‘Undine’ Review: Love In and Out of the Water

But Petzold doesn’t hammer the potential for political parable or allegory here — which is a little surprising, given the lessons on modern German history he offers up in pictures such as “Phoenix.” Instead, this fractured not-quite-fairy-tale parcels out provocative instances of magical realism on arguably larger themes.

After being ditched by her sniveling partner Johannes (Jacob Matschenz), Undine almost immediately retreats into the cafe, where she fixates on a small statue of a helmeted sea diver in a fish tank. The aquarium vibrates and soon explodes, knocking her to the floor with another man, Christoph (Franz Rogowski). They’re both drenched, and she’s a bit cut up by shards from the tank.

This peculiar meet-cute is handled straightforwardly (the movie’s clean, economical production design, by Merlin Ortner, grounds the picture in this respect), as are the story’s other fantastic elements — including an ethereal catfish and a diving outing during which Undine mysteriously sheds her wet suit, flippers and oxygen tank.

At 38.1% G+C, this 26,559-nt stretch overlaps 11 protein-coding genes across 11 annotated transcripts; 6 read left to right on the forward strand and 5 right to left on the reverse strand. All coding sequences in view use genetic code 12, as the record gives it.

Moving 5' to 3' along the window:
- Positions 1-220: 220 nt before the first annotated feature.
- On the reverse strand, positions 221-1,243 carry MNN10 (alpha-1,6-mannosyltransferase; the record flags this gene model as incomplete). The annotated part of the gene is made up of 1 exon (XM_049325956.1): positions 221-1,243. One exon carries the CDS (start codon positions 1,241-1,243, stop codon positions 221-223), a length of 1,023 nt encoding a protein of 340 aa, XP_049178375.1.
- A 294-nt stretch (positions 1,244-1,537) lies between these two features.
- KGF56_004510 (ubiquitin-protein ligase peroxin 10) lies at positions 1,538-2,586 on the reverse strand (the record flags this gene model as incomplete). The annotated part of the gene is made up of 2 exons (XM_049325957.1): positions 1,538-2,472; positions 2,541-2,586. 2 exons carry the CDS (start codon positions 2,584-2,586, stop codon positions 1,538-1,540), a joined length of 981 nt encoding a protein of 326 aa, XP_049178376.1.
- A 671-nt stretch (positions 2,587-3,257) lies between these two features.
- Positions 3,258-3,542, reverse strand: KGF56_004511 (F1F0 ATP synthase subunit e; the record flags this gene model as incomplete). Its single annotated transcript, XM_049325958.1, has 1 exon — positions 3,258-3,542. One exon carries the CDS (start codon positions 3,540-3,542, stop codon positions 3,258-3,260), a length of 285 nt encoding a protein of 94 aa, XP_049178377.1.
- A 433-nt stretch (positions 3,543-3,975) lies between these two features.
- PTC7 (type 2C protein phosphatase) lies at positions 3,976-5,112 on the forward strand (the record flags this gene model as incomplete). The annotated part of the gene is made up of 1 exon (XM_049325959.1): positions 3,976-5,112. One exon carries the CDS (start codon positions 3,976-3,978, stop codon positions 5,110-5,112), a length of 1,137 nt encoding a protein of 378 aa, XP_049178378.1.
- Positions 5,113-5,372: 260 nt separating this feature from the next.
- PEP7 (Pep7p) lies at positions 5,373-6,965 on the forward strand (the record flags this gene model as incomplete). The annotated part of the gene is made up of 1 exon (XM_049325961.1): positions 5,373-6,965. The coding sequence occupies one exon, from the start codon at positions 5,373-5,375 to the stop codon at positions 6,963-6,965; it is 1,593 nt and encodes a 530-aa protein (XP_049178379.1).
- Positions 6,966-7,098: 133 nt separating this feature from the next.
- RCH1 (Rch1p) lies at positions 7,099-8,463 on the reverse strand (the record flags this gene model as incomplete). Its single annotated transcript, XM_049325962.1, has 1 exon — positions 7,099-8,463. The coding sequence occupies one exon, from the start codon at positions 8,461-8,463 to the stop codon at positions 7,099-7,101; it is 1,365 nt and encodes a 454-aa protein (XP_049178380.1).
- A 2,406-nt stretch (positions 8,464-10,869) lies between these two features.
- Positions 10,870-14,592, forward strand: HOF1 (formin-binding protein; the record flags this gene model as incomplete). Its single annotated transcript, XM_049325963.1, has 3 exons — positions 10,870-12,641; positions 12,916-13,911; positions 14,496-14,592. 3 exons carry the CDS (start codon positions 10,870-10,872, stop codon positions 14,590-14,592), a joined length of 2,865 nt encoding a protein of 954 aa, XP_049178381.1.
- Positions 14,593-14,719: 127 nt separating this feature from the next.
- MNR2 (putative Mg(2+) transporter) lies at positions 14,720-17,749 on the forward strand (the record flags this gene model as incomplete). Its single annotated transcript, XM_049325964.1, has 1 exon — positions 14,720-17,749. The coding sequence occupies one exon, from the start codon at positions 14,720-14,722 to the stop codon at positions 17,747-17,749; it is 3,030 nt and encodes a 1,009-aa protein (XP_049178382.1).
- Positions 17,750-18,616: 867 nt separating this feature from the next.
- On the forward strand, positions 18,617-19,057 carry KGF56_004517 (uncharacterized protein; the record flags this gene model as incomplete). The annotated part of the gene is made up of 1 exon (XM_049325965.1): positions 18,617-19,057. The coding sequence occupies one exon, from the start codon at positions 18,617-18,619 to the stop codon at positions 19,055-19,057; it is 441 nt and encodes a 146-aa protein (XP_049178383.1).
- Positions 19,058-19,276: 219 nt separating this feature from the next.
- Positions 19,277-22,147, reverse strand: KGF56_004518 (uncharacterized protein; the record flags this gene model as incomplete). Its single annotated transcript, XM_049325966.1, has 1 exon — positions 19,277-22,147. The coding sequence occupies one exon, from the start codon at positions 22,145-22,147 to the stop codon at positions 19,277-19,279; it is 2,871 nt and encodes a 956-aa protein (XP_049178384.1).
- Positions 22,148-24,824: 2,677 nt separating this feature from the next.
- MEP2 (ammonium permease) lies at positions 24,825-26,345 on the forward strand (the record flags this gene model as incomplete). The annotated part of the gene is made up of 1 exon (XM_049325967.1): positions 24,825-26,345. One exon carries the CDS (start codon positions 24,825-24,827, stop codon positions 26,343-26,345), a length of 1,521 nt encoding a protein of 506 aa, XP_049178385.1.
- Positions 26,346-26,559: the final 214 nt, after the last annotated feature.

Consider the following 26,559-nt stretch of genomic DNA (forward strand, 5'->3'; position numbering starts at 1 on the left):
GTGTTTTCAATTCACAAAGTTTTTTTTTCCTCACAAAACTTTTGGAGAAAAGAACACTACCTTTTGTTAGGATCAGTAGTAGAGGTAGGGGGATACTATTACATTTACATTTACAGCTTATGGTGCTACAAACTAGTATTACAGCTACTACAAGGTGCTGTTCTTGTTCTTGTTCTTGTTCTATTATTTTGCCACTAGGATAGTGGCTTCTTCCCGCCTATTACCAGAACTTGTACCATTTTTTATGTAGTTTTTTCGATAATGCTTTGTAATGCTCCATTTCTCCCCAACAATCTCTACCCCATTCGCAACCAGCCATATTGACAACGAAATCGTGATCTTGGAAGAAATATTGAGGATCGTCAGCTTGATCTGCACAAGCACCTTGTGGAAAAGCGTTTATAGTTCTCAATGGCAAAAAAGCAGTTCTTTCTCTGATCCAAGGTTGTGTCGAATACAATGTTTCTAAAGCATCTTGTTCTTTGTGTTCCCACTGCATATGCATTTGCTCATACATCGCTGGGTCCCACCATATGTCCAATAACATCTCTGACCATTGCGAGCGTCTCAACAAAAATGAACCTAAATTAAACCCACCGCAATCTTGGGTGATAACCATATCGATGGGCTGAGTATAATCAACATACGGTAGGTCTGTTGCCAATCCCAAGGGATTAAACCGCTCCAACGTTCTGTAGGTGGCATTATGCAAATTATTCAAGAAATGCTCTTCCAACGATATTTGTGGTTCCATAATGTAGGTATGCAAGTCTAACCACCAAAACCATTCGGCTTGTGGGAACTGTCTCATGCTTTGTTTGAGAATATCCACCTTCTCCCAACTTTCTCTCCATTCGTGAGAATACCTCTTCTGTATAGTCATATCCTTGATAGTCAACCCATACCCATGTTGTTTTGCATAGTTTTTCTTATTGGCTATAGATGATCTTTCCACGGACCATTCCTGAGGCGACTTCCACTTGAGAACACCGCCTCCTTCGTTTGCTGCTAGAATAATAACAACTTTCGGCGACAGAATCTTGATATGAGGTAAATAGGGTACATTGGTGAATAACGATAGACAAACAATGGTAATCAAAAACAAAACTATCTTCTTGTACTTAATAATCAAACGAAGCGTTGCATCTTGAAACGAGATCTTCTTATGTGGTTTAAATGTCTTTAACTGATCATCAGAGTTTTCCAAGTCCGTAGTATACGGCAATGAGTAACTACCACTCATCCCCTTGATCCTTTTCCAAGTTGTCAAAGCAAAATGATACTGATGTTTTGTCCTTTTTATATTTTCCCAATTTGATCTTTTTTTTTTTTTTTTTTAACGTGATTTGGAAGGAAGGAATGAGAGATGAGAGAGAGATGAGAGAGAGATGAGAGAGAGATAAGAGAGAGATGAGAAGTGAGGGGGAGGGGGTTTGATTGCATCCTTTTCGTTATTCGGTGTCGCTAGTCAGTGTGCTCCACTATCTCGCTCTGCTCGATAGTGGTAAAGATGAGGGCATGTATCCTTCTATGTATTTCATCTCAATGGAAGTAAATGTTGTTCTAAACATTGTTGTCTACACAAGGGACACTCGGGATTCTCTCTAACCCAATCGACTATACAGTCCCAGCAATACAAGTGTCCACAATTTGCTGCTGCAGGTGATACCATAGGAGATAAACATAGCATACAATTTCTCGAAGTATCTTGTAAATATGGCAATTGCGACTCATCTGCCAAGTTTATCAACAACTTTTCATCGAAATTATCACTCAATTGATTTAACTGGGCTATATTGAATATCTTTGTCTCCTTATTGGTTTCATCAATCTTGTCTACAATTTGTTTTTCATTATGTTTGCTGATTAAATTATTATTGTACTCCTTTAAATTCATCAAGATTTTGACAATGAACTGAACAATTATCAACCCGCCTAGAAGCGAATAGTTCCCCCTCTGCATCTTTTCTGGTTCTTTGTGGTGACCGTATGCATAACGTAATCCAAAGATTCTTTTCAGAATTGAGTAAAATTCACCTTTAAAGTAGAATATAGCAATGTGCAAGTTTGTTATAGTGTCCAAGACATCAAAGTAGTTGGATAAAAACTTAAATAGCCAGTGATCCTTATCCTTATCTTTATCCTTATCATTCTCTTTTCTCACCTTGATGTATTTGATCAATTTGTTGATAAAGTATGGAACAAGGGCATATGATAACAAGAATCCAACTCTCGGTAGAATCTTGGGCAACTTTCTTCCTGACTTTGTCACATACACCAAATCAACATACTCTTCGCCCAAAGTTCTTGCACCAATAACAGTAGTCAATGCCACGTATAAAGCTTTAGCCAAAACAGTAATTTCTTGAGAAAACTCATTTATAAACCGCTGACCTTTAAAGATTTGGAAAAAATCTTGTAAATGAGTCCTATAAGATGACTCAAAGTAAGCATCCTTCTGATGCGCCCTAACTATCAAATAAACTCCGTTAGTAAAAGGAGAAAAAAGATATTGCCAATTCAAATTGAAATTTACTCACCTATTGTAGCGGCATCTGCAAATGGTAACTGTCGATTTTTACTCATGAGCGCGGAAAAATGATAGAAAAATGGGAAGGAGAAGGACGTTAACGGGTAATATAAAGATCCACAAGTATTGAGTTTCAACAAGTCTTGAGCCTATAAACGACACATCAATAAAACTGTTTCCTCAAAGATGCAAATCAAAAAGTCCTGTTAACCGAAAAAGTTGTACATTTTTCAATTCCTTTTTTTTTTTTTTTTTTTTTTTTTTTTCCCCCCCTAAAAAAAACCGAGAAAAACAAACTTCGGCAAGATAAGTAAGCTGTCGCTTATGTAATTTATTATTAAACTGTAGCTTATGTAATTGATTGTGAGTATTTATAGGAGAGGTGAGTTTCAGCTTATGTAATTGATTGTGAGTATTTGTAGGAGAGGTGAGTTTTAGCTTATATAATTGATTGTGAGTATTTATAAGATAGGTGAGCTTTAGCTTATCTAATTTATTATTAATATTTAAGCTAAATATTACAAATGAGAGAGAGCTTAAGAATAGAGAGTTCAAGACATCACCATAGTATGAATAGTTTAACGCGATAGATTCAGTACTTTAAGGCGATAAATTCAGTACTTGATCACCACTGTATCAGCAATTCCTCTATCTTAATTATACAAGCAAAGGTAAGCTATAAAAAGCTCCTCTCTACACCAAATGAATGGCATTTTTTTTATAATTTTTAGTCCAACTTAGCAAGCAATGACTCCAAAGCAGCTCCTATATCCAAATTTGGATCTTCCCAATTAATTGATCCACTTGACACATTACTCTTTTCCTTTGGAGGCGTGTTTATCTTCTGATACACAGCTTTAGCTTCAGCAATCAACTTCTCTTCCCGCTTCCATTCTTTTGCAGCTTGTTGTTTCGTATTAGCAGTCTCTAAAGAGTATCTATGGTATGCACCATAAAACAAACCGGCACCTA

Undine’s new love — the kind, compassionate and knowing Christoph (he and Beer were also paired in Petzold’s prior film, “Transit”) — is himself a diver. Being near him makes Undine feel more at home, so to speak. But Christoph’s work, welding underwater turbines, is risky. Soon Undine is presented with a dilemma that forces her to confront a fate she had hoped her new happiness would help her avoid.

Petzold’s cinematic storytelling style is elegant but unfussy, perfectly complemented by Hans Fromm’s cinematography and by the sparely used music, which includes the Icelandic pianist Vikingur Olafsson’s dreamy interpretations of Bach and the Bee Gees’ “Stayin’ Alive.” “Undine” is ultimately more enigmatic than most of Petzold’s work. It is also, like its title character, eerily beautiful. While it could well serve as a high-end date movie, it’s also something more.

Undine
Not rated. In German and English, with subtitles. Running time: 1 hour 30 minutes. In theaters and available to rent or buy on Amazon, Google Play and other streaming platforms and pay TV operators.

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